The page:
Mugabe Begins the Genocide
VIDEO OF FARM SEIZURES IN 2000 HERE.
Interesting how the fears of these people played out.
With a program called “Drive out the Trash” you get a sense of how President Mugabe feels about certain Zimbabweans. And, when the government destroys their homes, destroys their means of earning a living, and destroys their food, in a country already threatened with famine,… only time separates these people from certain death.
The genocide has begun in Zimbabwe.
The United Nations estimates up to 1.5 million people are homeless.
Three children left with only a drum after soldiers destroyed their family’s home in Zimbabwe. Mugabe has displaced nearly one tenth of the population of Zimbabwe.
More than 42,000 people had been arrested or had their goods seized as Zimbabwe pressed ahead with a crackdown on shanty-towns that has sparked worldwide condemnation.
Police said crime in the capital Harare had fallen by nearly a fifth since the start of “Operation Restore Order” in early May.
“This shows that the operation, despite being condemned, has started bearing fruit,” police spokesman Inspector Whisper Bondai told the official Herald newspaper.
President Robert Mugabe says the operation is necessary to flush out criminals who have turned informal townships into sanctuaries for illegal trading in anything from food to foreign currency.
But critics say the exercise has left tens of thousands homeless or without jobs, piling pressure on Zimbabweans facing 70 per cent unemployment and chronic shortages of foreign currency, fuel and food.
Police this week began destroying vegetable gardens:
Police have begun destroying vegetable gardens planted by Zimbabwe’s urban poor, extending a demolition campaign that initially targeted shacks and street vendor kiosks.
Senior assistant police commissioner Edmore Veterai said urban farming on vacant plots of land was causing “massive environmental damage,” state radio reported Tuesday.
The crackdown — at a time of food shortages in Zimbabwe — is the latest escalation in the government’s monthlong Operation Murambatsvina, or Drive Out Trash, which has seen police torch the shacks of poor city dwellers, arrest street vendors and demolish their kiosks.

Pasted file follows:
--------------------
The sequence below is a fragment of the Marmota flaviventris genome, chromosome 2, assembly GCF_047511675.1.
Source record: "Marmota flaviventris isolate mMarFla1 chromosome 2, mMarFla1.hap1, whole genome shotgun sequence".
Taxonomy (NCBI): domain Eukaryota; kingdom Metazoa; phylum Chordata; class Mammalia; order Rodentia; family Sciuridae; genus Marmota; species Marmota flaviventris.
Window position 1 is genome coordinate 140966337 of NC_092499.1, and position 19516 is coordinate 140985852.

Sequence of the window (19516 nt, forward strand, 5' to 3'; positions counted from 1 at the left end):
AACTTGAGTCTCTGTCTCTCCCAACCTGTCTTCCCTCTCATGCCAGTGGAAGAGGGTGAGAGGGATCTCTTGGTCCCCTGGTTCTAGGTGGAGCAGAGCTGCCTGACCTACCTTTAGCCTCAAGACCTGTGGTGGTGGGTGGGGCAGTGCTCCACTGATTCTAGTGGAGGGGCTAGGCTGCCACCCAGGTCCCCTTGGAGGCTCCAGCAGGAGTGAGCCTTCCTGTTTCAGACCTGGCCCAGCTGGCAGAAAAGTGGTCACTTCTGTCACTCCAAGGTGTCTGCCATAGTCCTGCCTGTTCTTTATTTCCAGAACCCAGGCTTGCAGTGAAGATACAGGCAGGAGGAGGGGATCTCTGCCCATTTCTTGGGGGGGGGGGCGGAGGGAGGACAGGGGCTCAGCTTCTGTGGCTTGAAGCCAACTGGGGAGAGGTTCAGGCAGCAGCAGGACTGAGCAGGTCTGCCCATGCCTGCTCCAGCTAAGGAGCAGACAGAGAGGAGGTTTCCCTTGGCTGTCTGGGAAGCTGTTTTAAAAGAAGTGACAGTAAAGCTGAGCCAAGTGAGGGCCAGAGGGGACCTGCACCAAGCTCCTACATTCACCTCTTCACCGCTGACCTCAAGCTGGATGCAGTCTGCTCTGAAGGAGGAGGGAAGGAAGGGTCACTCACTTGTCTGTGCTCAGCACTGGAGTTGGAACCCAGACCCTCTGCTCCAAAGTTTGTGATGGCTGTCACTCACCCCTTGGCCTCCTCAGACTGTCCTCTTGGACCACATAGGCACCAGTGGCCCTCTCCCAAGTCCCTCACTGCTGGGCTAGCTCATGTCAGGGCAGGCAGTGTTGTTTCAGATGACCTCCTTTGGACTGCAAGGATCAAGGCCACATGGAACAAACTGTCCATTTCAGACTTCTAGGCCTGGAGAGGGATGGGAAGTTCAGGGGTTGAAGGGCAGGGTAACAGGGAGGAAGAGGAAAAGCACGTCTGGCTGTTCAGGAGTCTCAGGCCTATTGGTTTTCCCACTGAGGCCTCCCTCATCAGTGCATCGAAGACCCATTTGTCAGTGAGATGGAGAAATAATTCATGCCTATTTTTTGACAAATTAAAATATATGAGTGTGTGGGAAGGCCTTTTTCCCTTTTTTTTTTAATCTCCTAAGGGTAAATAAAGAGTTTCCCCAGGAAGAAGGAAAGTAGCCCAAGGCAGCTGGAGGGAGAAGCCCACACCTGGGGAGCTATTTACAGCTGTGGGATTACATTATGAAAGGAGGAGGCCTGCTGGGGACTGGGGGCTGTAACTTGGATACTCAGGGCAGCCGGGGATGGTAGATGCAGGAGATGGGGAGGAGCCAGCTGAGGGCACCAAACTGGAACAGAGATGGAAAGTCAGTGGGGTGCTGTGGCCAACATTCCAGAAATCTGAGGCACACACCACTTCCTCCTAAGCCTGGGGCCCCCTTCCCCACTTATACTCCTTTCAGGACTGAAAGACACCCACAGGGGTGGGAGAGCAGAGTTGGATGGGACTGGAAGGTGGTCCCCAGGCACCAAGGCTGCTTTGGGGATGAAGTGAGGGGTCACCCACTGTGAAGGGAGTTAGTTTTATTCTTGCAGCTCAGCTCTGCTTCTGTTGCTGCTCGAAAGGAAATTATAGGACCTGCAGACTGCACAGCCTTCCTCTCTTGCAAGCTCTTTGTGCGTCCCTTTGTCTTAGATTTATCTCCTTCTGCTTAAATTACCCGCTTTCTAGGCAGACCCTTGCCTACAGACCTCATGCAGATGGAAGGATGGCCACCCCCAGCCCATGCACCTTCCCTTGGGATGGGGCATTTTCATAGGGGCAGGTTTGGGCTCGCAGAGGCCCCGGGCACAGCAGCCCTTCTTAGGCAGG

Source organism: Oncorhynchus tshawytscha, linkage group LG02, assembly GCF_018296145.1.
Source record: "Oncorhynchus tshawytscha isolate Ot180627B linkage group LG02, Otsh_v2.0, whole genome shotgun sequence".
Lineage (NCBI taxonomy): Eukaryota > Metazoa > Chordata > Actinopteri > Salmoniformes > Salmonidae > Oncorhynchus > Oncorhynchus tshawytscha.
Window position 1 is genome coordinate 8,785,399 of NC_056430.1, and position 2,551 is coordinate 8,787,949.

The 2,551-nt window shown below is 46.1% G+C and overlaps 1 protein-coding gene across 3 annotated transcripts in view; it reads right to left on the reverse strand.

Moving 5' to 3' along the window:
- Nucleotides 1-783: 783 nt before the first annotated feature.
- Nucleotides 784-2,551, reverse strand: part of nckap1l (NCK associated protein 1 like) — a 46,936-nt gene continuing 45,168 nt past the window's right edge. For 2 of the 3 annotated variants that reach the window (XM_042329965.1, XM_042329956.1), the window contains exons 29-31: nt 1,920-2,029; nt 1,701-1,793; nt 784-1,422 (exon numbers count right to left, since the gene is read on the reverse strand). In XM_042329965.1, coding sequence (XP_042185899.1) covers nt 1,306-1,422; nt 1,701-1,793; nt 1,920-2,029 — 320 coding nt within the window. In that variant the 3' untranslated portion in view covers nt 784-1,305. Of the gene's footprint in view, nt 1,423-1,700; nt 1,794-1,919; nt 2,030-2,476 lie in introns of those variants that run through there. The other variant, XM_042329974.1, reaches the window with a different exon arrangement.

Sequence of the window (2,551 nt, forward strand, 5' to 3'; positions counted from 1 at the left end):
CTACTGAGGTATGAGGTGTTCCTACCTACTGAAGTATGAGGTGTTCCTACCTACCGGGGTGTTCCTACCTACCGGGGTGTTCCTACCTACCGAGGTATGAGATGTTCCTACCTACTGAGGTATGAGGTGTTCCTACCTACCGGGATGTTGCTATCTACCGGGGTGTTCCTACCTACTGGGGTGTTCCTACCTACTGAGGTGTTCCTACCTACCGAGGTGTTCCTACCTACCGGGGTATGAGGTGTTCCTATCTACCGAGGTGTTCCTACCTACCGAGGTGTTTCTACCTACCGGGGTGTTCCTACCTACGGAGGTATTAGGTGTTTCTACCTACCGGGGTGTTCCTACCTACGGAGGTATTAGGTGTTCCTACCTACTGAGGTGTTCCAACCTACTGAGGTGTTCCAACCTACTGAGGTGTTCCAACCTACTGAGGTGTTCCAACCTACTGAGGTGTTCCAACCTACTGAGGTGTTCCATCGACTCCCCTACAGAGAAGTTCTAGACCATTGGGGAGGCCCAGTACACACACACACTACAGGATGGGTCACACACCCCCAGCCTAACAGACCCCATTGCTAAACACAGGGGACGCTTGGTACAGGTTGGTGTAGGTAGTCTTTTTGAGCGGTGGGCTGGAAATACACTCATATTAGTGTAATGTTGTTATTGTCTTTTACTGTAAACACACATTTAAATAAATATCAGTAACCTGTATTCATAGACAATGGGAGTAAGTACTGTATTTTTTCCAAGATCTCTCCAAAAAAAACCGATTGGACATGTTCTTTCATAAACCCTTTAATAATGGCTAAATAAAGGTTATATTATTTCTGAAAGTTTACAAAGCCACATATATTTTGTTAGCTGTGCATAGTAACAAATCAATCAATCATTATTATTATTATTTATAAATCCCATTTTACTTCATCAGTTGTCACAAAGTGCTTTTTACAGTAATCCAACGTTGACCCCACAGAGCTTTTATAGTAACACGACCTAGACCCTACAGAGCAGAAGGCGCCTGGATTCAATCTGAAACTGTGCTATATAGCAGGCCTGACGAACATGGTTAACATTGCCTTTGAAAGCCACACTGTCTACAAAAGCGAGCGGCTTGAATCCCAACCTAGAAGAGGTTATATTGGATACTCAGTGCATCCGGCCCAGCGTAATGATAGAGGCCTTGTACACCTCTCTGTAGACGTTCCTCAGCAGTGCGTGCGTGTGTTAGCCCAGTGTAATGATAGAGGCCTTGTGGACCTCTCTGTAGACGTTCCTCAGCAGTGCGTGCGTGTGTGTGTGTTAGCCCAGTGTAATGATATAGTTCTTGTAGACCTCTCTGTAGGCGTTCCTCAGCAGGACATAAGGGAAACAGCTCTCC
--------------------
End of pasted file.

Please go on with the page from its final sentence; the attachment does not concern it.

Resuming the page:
The current crackdown comes when this southern African country needs to import 1.2 million tons of food to avoid famine. Years of drought and the seizure of thousands of white-owned farms for redistribution to black Zimbabweans have slashed agricultural production.
Many poor families depend on their vegetable patches for food and a tiny income at a time of 144 percent inflation and 80 percent unemployment.
Many of the capital’s 2 million residents till any vacant ground they can find for an annual production of 50,000 metric tons of corn — over a fifth of their total food requirements — according to Richard Winkfield, an expert on Zimbabwean farming.
The Rev. Oskar Wermter, former secretary to the Zimbabwe Roman Catholic Bishop’s conference and a parish priest in one of the poorest downtown areas, called the crackdown against these plots “insane and evil.”
Two children sit near their destroyed home. There are reports of violence caused by the crackdown, although the government claims otherwise.
British Foreign Secretary Jack Straw has accused African leaders of denying the “horror” taking place in Zimbabwe and failing to crack down on President Robert Mugabe.
Mr Straw says that African leaders need to “recognise the horror” taking place in Zimbabwe and until they do, it will not stop.
He says that unless African leaders unite against him, Mr Mugabe will continue what he calls a clean-up campaign for many months.
Sokwanele, a Zimbabwean democracy website, reports on two protests in Zimbabwe last week, with pictures.
Publius Pundit and Robert Mayer also continue to report on the situation.
Zimbabwean Pundit reports that the people are fighting back (I would imagine so).